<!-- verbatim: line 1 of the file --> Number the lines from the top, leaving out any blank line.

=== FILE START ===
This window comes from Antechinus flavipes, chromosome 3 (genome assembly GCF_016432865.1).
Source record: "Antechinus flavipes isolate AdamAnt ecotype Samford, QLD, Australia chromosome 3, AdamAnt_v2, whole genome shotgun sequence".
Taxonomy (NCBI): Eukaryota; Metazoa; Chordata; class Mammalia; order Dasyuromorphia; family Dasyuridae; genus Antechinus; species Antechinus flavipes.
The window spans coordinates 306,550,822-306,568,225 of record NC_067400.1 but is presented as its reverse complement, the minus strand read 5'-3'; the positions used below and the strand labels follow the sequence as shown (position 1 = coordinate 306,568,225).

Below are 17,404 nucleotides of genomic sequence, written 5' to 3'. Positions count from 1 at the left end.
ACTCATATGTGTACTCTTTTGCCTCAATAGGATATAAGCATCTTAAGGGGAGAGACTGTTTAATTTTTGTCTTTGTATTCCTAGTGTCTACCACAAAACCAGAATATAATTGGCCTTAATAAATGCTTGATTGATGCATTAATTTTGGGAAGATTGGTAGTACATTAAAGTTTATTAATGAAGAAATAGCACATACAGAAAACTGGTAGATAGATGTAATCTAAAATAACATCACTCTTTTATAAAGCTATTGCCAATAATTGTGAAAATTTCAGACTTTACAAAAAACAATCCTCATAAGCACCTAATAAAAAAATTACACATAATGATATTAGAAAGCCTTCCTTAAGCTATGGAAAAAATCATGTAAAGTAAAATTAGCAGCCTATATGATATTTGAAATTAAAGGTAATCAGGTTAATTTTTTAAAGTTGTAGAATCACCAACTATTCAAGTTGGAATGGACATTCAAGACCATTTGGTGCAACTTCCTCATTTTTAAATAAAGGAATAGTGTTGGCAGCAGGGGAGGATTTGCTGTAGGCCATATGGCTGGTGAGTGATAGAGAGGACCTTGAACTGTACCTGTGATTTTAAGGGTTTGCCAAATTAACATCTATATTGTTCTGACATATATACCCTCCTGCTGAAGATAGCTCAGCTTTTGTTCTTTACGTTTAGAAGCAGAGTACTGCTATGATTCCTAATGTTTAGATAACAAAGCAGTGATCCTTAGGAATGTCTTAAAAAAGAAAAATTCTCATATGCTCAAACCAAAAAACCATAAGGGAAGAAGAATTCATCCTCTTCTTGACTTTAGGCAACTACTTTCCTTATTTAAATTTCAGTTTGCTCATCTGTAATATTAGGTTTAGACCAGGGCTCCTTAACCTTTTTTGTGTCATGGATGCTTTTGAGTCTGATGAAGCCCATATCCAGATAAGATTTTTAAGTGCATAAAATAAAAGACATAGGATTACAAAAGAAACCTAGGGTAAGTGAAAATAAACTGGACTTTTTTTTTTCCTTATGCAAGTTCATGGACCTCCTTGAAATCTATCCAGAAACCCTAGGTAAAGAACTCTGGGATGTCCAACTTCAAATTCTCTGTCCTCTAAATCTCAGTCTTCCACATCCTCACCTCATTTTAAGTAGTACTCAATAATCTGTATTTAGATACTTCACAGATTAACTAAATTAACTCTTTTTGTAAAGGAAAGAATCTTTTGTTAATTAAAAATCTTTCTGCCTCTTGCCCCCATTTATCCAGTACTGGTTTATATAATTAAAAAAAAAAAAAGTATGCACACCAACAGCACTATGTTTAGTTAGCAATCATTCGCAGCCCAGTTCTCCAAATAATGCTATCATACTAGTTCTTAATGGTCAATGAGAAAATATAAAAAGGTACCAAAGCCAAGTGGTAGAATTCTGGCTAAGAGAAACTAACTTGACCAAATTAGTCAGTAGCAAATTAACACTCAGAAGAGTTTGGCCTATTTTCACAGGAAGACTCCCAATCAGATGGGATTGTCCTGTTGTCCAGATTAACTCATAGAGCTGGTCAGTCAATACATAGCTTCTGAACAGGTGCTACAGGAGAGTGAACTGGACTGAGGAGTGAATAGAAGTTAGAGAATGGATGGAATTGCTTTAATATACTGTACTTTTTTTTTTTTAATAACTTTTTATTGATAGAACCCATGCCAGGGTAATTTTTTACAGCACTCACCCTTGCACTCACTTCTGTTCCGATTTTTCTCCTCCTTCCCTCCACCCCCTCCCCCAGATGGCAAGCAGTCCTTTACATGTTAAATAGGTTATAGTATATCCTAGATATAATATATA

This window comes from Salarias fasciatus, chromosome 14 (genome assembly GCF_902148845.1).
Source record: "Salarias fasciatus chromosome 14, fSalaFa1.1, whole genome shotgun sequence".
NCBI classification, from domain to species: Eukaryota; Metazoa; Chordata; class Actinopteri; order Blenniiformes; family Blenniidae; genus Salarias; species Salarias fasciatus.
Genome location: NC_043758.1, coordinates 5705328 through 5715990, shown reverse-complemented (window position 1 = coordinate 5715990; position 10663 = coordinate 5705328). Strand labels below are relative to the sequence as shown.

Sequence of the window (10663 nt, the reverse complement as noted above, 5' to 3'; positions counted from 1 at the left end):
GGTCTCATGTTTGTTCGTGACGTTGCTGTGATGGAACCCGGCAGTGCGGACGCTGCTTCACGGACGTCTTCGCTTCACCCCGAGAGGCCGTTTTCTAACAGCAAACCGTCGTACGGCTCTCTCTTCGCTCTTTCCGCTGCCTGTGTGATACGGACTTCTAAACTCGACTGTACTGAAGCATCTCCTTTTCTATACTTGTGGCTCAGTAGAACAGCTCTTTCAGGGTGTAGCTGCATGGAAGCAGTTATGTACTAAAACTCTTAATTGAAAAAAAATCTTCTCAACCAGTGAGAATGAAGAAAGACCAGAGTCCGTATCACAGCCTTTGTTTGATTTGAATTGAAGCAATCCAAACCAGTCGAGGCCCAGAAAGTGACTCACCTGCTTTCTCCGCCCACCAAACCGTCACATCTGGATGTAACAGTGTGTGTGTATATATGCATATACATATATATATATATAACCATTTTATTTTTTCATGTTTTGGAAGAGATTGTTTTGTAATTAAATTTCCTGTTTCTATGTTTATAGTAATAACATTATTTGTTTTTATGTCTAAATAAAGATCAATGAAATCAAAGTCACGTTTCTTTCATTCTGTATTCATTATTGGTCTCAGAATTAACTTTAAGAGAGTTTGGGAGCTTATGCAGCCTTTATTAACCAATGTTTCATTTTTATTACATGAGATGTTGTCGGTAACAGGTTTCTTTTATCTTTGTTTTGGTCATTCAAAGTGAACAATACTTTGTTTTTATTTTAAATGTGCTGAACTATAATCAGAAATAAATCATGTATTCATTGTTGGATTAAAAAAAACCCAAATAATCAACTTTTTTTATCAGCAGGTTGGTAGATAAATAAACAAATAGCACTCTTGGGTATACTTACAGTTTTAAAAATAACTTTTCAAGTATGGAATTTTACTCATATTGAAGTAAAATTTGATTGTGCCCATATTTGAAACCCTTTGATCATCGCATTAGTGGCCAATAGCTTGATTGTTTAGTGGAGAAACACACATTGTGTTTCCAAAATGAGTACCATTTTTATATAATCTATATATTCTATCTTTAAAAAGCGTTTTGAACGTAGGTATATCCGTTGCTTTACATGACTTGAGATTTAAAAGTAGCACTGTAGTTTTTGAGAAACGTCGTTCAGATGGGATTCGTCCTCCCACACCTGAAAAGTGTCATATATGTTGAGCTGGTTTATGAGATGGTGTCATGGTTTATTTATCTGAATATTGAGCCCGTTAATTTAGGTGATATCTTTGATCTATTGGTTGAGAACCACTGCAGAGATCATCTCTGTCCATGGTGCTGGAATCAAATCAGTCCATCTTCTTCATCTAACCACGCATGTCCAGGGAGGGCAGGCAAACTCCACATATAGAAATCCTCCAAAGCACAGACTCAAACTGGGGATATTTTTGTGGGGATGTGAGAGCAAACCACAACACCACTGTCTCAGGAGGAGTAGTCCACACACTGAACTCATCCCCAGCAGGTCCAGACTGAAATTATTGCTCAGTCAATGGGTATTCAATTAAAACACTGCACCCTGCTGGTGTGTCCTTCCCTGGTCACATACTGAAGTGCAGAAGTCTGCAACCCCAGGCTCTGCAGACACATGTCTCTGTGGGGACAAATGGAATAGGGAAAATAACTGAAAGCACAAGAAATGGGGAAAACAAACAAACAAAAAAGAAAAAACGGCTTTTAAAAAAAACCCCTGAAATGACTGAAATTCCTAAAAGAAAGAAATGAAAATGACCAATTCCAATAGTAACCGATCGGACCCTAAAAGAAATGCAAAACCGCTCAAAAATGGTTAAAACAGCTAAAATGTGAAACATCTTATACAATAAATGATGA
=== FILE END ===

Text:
This window comes from Antechinus flavipes, chromosome 3 (genome assembly GCF_016432865.1).